Every neighborhood has a distinct personality and distinct needs. Think creatively about open space in your community. Express its character while addressing real needs. Is the space going to be filled with hammocks? Or a public artwork rotation? Zumba classes or a dog-friendly park? How do your neighbors want to come together?
How do you want to see your neighborhood developing?”
Studies report an abundance of green space incentivizes physical activities, promotes relaxation, increases positive emotions and aids stress recovery. VPRN Research and Policy Brief No. One.
social space ideas
Red Tape /
Get Out!! Recreation is critical to healthy lifestyle choices. Cities need diverse recreational opportunities to attract families and businesses. City parks are great resources, but they are not always convenient. Turn your vacant lot into a “pocket-park” which is managed by neighbors for the purposes they identify. A place for parents to relax while toddlers romp. A place for teenagers to gather safely. A place for people to socialize while their dogs play.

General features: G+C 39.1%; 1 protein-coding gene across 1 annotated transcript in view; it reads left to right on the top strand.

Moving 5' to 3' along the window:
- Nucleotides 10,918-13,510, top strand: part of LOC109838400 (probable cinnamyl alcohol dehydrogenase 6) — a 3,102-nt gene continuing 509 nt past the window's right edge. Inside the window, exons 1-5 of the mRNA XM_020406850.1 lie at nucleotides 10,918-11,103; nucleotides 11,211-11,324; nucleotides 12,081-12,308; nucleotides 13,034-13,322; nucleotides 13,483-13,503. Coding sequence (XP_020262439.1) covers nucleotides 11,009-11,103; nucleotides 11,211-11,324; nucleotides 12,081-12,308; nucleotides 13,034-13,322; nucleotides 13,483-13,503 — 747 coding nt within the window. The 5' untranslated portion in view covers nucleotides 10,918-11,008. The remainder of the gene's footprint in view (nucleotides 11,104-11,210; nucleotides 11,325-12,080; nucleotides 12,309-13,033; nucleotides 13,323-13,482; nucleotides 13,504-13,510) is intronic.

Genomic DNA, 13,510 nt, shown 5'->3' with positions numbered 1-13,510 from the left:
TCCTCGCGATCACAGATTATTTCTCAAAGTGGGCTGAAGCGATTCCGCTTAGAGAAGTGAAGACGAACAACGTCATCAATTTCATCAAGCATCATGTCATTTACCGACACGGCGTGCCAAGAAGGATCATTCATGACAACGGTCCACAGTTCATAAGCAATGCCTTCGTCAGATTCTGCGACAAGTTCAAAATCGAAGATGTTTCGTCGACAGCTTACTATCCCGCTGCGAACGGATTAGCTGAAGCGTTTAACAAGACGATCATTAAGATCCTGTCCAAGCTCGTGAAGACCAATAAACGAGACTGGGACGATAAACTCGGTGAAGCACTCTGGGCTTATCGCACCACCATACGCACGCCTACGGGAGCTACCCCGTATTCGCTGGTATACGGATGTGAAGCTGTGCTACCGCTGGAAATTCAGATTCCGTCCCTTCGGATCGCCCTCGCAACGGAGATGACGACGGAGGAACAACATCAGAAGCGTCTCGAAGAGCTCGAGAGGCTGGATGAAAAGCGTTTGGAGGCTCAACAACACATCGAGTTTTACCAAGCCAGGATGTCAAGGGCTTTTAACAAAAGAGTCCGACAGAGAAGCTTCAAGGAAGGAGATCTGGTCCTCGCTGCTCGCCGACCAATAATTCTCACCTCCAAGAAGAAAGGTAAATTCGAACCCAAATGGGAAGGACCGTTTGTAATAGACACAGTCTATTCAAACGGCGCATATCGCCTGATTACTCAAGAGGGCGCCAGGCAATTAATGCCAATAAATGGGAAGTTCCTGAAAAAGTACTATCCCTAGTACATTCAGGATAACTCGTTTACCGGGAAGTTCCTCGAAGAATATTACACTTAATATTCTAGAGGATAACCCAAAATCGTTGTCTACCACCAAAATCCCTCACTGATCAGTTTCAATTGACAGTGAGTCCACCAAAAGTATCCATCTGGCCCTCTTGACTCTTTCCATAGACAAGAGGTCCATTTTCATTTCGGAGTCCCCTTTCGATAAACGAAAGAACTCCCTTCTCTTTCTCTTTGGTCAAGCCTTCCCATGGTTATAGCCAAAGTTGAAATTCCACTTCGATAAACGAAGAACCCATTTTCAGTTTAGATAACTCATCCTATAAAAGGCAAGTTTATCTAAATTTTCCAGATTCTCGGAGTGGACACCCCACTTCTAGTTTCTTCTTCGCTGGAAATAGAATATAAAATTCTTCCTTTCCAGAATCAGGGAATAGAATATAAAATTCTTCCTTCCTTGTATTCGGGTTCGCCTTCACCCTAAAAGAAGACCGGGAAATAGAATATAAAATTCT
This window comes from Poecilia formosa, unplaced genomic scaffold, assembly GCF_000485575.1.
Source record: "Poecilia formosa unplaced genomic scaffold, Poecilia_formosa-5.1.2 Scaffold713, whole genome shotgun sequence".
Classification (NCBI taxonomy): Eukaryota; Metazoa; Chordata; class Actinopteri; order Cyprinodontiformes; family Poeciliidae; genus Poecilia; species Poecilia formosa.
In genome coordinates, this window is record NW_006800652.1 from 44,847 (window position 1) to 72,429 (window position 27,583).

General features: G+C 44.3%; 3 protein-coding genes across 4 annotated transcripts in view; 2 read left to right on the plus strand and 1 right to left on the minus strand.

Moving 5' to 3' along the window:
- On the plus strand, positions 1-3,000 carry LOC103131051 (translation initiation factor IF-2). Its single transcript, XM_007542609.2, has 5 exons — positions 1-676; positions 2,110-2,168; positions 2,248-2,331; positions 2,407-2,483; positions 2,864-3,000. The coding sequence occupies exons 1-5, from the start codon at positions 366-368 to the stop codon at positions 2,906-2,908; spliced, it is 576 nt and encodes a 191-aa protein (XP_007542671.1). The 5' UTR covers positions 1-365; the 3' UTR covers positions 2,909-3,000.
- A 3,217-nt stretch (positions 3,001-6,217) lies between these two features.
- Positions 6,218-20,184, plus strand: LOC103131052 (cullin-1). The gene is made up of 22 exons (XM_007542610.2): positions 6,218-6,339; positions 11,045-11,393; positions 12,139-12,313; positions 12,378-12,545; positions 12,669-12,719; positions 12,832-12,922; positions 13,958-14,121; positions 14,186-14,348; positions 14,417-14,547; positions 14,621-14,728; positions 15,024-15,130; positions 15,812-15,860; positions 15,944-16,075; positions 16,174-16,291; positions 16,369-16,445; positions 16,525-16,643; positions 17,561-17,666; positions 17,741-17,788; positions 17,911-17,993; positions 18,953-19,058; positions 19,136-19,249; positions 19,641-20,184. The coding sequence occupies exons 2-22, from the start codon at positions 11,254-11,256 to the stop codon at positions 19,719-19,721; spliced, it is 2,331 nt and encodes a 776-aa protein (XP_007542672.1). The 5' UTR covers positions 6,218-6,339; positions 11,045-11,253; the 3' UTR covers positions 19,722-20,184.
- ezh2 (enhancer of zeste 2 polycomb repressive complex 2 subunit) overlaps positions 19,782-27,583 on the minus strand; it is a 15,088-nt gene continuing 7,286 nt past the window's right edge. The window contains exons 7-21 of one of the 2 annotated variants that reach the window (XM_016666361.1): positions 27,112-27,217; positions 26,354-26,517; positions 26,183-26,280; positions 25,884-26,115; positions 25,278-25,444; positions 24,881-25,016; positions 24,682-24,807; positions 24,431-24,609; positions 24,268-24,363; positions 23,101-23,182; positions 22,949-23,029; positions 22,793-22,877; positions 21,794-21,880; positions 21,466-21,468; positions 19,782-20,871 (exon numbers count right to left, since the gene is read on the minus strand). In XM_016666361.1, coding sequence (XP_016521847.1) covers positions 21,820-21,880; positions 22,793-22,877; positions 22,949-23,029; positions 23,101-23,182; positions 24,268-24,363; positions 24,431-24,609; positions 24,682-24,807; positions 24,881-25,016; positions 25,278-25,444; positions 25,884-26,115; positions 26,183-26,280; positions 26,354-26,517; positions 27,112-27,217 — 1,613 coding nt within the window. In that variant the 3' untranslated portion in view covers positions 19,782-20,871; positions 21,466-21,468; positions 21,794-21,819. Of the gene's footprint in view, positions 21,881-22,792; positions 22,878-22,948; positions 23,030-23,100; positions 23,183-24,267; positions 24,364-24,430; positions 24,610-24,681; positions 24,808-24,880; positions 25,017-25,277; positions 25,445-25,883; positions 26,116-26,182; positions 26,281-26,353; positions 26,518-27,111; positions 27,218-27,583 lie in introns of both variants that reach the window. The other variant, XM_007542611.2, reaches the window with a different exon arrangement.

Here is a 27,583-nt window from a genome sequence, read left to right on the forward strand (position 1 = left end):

Multi-Use Green Space
Just planting grass on a vacant lot can increase the value of the home next door by 11 percent. Fencing and landscaping will increase the value even more. That reclaimed land also may make the home 30 percent more valuable than other homes on the block. Interviews of residents surrounding green and non-green lots in Philadelphia found the residents feel their neighborhood is safer after greening occurs.
Art/Urban Nature Park
Empty lots can be activated with color, creativity, and joyful artistic expression. Working with neighborhood groups, and/or non-profit organizations, artists can create original art experiences that enhance the livability of areas surrounding a formerly vacant site. These installations provide opportunities for families to walk down the street and experience or engage in art unexpectedly.